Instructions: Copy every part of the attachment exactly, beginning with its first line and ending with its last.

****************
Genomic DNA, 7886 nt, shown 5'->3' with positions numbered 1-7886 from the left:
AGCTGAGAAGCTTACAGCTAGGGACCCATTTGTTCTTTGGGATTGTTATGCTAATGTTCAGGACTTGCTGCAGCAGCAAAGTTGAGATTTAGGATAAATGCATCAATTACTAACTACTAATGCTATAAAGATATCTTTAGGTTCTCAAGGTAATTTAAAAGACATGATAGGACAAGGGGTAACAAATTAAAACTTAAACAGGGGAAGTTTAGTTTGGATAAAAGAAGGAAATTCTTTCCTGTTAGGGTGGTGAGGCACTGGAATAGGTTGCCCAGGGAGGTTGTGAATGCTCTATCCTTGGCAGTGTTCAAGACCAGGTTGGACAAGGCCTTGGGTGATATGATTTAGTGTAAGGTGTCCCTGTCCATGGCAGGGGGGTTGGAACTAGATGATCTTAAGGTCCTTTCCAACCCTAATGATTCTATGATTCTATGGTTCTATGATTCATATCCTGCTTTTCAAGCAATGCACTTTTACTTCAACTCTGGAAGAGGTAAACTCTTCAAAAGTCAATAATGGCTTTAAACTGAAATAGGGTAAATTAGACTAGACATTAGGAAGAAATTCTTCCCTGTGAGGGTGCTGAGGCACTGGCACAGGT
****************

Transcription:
Genomic DNA, 7886 nt, shown 5'->3' with positions numbered 1-7886 from the left:
AGCTGAGAAGCTTACAGCTAGGGACCCATTTGTTCTTTGGGATTGTTATGCTAATGTTCAGGACTTGCTGCAGCAGCAAAGTTGAGATTTAGGATAAATGCATCAATTACTAACTACTAATGCTATAAAGATATCTTTAGGTTCTCAAGGTAATTTAAAAGACATGATAGGACAAGGGGTAACAAATTAAAACTTAAACAGGGGAAGTTTAGTTTGGATAAAAGAAGGAAATTCTTTCCTGTTAGGGTGGTGAGGCACTGGAATAGGTTGCCCAGGGAGGTTGTGAATGCTCTATCCTTGGCAGTGTTCAAGACCAGGTTGGACAAGGCCTTGGGTGATATGATTTAGTGTAAGGTGTCCCTGTCCATGGCAGGGGGGTTGGAACTAGATGATCTTAAGGTCCTTTCCAACCCTAATGATTCTATGATTCTATGGTTCTATGATTCATATCCTGCTTTTCAAGCAATGCACTTTTACTTCAACTCTGGAAGAGGTAAACTCTTCAAAAGTCAATAATGGCTTTAAACTGAAATAGGGTAAATTAGACTAGACATTAGGAAGAAATTCTTCCCTGTGAGGGTGCTGAGGCACTGGCACAGGT